Woman preparing sweet snacks and diyas for Diwali celebration

Celebrating cultural diversity with food

Primary schools across England have diverse populations, comprising multi-cultural, multi-ethnic pupils.

School lunch planning

With diverse populations, school caterers need to take pupils of all cultures into consideration when menu planning.

Children may follow specific dietary habits and customs. They may exclude certain food groups, or need food to be prepared in a particular way according to their religious or cultural beliefs. As a result, it is hugely important to reflect cultural diversity within your school setting, and foster an environment that is welcoming to all.

Exploring new foods

Aside from accommodating multi-cultural pupils’ lunch requirements, offering diverse foods in school provides children from all ethnicities access to explore new foods. Tasting new foods broadens their horizons and can help children to oppose discrimination and prejudice from an early age.

Children should be encouraged to embrace differences with their peers rather than fear them. Thus growing up with understanding and respect for others.

Embracing different cultural beliefs and practices can go some way to creating a real sense of community amongst children whilst they are developing. This helps children to celebrate their differences and helps instil the importance of being treated, and treating others, equally.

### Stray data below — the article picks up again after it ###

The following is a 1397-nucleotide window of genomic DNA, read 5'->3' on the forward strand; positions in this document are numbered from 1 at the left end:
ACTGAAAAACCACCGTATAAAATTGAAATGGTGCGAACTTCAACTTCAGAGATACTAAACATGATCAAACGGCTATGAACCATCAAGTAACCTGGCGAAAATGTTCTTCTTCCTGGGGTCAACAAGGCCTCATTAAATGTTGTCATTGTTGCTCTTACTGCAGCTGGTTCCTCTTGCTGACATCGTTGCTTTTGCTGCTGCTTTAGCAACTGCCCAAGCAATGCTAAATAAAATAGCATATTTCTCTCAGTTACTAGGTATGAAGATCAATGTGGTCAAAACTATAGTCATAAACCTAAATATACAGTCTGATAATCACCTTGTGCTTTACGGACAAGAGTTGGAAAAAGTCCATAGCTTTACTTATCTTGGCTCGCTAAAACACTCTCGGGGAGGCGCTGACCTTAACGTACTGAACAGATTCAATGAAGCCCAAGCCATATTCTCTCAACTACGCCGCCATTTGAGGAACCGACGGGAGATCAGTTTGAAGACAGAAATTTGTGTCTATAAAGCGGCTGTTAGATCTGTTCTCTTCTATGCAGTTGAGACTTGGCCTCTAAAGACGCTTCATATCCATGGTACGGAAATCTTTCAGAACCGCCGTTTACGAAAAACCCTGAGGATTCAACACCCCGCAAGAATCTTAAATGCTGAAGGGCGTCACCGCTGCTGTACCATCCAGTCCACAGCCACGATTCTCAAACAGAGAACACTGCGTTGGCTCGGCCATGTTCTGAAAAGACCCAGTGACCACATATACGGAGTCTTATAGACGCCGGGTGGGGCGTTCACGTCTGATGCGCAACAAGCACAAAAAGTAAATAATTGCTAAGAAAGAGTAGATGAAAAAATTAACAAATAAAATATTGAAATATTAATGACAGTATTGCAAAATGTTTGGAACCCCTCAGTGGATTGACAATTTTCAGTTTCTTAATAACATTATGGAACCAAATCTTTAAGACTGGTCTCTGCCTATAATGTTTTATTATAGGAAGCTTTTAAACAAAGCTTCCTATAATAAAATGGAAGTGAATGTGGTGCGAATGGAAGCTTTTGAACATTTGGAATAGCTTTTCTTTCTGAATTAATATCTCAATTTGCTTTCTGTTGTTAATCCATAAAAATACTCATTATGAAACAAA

Child celebrating cultural diversity with food

Food around the world

Food is a great way to introduce children to different cultures and help them develop positive perspectives. Try holding tasting days, where children can try different foods and discuss the history and customs associated with them.

Cooking demonstrations are great for getting all children involved. Especially those fussy eaters, who are often reluctant to try new foods). Most children will want to taste what they have helped to prepare.

Encourage school staff and parents to share their knowledge and experience. They could share recipes or interesting ingredients for displays. Even picky eaters will enjoy being involved in investigating new ingredients and cooking equipment – such as learning to use chopsticks, and helping to create food they can later eat.

Festivals and celebrations

You can include festivals and celebrations in your planning by holding one-off special menu days. If you use our Dinner Money module, facilitating a one-off menu day is easy.

Many festivals and celebrations have food connected with them. We list a few below that can provide children with a valuable opportunity to learn about the events and the associated foods. Place the emphasis on the cultural side of the celebration, rather than the religious connotations, to avoid imposing any religious beliefs onto children.

Shrove Tuesday – pancakes

Easter – hot cross buns

Diwali – ladoo (ball shaped sweet treats)

Chinese New Year – jiaozi (dumplings)

Eid – baklava (layered dessert made of filo pastry)

Hanukkah – latke (potato pancake or fritter)

Christmas – roast turkey dinner

Vesak or Bodhi Day – milk rice pudding

Harvest festival – bread and seasonal produce

It’s not always healthy

As you can see from our list, the majority are not what you could consider healthy snacks. Therefore, be mindful that food connected with special occasions will often be high in fat, sugar and salt. You must keep this in mind when planning, to avoid exclusion (e.g. can diabetic children get involved?) and to uphold school food standards.

See how user-friendly our software is to manage your payments and admin efficiently.

One of our product experts will show you the system and our parent facing app in a live demonstration and answer any questions you may have.

There’s no obligation and you can ask us anything.

For parents: see link

Please enable JavaScript in your browser to complete this form.